Conrad Cowan, the auxiliary’s executive director, said he believes the 2015 sinking of a whale-watching vessel near Tofino and the rescue of 21 people by fishermen and others in boats from the nearby Indigenous village of Ahousaht helped provide the genesis for the program. Six passengers died.

In 2006, Indigenous people from the Gitga’at First Nation near Prince Rupert got into their boats in the middle of the night to rescue passengers when the BC Ferries vessel Queen of the North ran aground and sank with 101 people on board, killing two passengers, Cowan said.

He said the Indigenous units will work with the coast guard and Victoria’s Joint Rescue Co-ordination Centre, which dispatches rescue teams, but their advantage is location and knowledge of the areas.

“They are right there to respond,” he said. “That’s the key point. We have people now, crews in community who are well equipped, have the best equipment, the safest of equipment and have the highest level of training appropriate for what they are doing.”

Ahousaht and Nisga’a have received federal grants to provide specialized boats for their units while the other teams will use their members personal vessels, which have been certified by the coast guard as suitable for patrols and rescues.

Ahousaht zone co-ordinator Stephen Keitlah said his community has a marine rescue culture and having the auxiliary unit is a matter of pride.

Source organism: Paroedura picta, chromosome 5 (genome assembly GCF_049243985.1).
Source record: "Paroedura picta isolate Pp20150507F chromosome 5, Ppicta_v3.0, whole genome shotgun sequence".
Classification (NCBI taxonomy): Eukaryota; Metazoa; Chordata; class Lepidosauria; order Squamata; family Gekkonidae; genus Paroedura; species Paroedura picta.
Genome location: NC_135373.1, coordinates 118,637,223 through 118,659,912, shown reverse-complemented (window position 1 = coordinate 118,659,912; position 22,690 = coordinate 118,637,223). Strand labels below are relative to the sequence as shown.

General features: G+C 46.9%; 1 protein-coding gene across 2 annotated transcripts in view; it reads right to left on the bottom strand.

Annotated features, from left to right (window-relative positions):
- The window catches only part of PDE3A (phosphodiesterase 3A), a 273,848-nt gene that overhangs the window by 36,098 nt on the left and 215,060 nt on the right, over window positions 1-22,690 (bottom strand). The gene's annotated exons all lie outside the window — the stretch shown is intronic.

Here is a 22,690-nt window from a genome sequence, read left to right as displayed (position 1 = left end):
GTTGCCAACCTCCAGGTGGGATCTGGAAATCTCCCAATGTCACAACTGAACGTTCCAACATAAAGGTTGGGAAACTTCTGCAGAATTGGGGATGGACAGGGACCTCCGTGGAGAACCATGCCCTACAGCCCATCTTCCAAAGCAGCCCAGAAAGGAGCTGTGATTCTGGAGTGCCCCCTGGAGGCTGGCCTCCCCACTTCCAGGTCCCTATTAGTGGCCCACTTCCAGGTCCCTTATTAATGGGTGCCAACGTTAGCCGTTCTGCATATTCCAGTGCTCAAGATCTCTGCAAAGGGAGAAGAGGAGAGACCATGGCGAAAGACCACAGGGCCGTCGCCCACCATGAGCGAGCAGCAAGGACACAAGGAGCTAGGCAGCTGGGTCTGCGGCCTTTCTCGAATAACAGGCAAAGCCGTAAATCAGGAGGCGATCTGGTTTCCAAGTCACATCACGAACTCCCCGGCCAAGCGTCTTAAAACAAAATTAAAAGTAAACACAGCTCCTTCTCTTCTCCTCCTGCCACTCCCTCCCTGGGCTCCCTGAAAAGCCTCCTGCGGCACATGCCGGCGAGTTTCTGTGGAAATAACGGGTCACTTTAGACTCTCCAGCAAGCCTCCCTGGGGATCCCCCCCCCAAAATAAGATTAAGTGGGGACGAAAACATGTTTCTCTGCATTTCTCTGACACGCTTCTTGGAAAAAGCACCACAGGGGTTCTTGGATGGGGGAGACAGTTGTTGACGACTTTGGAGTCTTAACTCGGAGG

“Everyone in Ahousaht has a radio at home,” he said. “It’s just one of the ways people communicate here in Ahousaht is by VHF radio. It’s more than likely everyone is going to hear someone in distress. That’s one of the greater parts of living in Ahousaht is everyone is always willing to drop what they are doing and go out and help.”

Keitlah, 24, said the team is still getting used to receiving calls from the coast guard and the Joint Rescue Co-ordination Centre after years of responding to emergencies heard over local radio.

Some Bella Bella residents are also looking to the Indigenous-led auxiliary program as a initiative to build a successful working relationship with the government, Johnson said.

Dirk Meissner, The Canadian Press


Like us on Facebook and follow us on Twitter.

Want to support local journalism during the pandemic? Make a donation here.

Canadian Coast GuardIndigenous

Get local stories you won't find anywhere else right to your inbox.
Sign up here

Just Posted

RCMP don’t want to see you having your vehicle towed away after an aggressive driving infraction. (RCMP photo)
Chilliwack RCMP hand out more than 500 tickets in aggressive driving crackdown

Police say they’ll continue to focus on speeding, aggressive and distracted driving

Home sales for November in the Chilliwack and District Real Estate Board were profitable for sellers because of historically low supply. (Paul Henderson/ The Progress)
Historically low supply leads to higher prices in Chilliwack real estate market

City dwellers want to relocate to the eastern Fraser Valley and are willing to pay a high price

Prolific offender Jonathan David Olson (left) and Brodie Tyrel Robinson, both of Chilliwack, were convicted of several offences in BC Supreme Court in August 2019 in connection to a crime spree on the Canada Day long weekend in 2017.